Alf smiled and shook his head. “You were always too fierce
in my defense.”

“And a good thing too. I’ve pulled you out of many a broil,
from the first time I saw the other novices make a butt of you.”

“So much trouble for a few harmless words.”

“Harmless! It was getting down to sticks and stones when I
came by.”

“They were only trying to frighten me,” Alf said. “But
that’s years past. We must truly be old if we can care so much for what
happened so long ago.”

“Don’t be so kind. It’s me, and you know it. I’ve always
been one to bear a grudge—the worse for my soul.” Morwin rose and stood with
his hands clasped behind his back. “Alf. Someday sooner or later, I’m going to
face my Maker. And when I do that, I want to be sure I’ve left St. Ruan’s in
good hands.” Alf would have spoken, but he shook his head. “I know, Alf. You’ve
refused every office anyone has tried to give you and turned o down the abbacy
three times. The more fool you; each time, the second choice has been far
inferior. I don’t want that to happen again.”

“Morwin. You know it must.”

“Why?” Brother Alfred stood, paler even than usual, and
spread his arms. “Look at me!”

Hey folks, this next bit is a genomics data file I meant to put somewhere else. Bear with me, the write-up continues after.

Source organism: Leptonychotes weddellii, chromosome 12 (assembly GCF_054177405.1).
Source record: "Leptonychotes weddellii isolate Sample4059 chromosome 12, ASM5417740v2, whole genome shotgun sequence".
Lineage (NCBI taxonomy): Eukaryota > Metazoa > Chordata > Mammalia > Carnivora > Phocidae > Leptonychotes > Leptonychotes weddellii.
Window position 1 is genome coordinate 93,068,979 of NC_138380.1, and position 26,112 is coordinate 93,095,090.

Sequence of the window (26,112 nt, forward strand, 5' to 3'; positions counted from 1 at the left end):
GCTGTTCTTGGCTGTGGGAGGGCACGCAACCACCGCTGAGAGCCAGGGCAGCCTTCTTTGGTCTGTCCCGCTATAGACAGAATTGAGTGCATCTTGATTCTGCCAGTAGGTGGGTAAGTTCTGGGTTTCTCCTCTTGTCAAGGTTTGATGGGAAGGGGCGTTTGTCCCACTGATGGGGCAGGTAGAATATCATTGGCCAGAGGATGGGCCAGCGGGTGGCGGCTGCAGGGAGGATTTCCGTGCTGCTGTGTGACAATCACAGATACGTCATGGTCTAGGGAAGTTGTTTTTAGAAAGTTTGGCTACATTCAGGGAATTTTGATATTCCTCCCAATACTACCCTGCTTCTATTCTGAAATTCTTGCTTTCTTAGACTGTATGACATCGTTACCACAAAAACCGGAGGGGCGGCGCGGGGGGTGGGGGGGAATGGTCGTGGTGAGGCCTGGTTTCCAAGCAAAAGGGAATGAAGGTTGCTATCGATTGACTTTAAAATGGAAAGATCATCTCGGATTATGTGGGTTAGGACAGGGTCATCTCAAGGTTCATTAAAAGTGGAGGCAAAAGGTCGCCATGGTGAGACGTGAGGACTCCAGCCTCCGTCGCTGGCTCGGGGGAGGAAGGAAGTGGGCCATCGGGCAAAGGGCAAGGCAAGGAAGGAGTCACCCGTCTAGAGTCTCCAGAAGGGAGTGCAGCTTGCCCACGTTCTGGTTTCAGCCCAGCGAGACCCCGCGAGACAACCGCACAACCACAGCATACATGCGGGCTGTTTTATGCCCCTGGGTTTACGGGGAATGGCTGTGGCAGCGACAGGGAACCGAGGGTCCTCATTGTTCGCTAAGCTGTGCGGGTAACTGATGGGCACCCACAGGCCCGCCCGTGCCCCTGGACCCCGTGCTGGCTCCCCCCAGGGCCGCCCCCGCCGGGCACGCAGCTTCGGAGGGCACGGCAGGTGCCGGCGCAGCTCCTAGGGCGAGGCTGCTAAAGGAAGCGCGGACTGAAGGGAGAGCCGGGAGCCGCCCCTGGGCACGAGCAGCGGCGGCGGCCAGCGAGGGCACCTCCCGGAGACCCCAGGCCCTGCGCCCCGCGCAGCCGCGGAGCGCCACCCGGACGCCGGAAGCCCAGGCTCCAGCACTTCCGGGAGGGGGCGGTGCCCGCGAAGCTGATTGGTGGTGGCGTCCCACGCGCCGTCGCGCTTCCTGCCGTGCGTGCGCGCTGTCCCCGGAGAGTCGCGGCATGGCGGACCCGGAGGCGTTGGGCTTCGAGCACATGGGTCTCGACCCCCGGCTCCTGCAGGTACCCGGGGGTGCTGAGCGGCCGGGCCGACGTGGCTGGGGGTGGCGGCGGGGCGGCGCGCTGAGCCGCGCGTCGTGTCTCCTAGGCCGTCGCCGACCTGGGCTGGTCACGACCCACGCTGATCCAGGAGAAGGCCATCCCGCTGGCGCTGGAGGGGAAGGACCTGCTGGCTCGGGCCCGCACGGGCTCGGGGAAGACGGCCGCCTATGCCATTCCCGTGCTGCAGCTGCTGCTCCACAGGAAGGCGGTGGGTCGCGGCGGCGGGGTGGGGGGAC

Morwin’s jaw set. “I’m looking,” he said grimly. "I’ve
looked nearly every day for sixty years.”

“What do you see?”

“The one man I’d trust to take the abbacy and to keep it as
it should be kept.”

“Man, Morwin? Do you think I am a man? Come. You alone can
see me as I truly am. If you will.”

The Abbot found that he could not look away. His friend
stood in front of him, very tall and very pale, his eyes wide with something
close to despair. Strange eyes, palest gold like his hair and pupiled like a
cat’s.

“You see,” said Alf. “Remember what else had the novices
calling me devil and witch’s get. My way with beasts and with men. My little
conjuring tricks.” He gathered a handful of fire and shadow, plaited it into a
long strange-gleaming strand, and tossed it to Morwin. The other caught it
reflexively, and it was solid, a length of cord at once shadow-cool and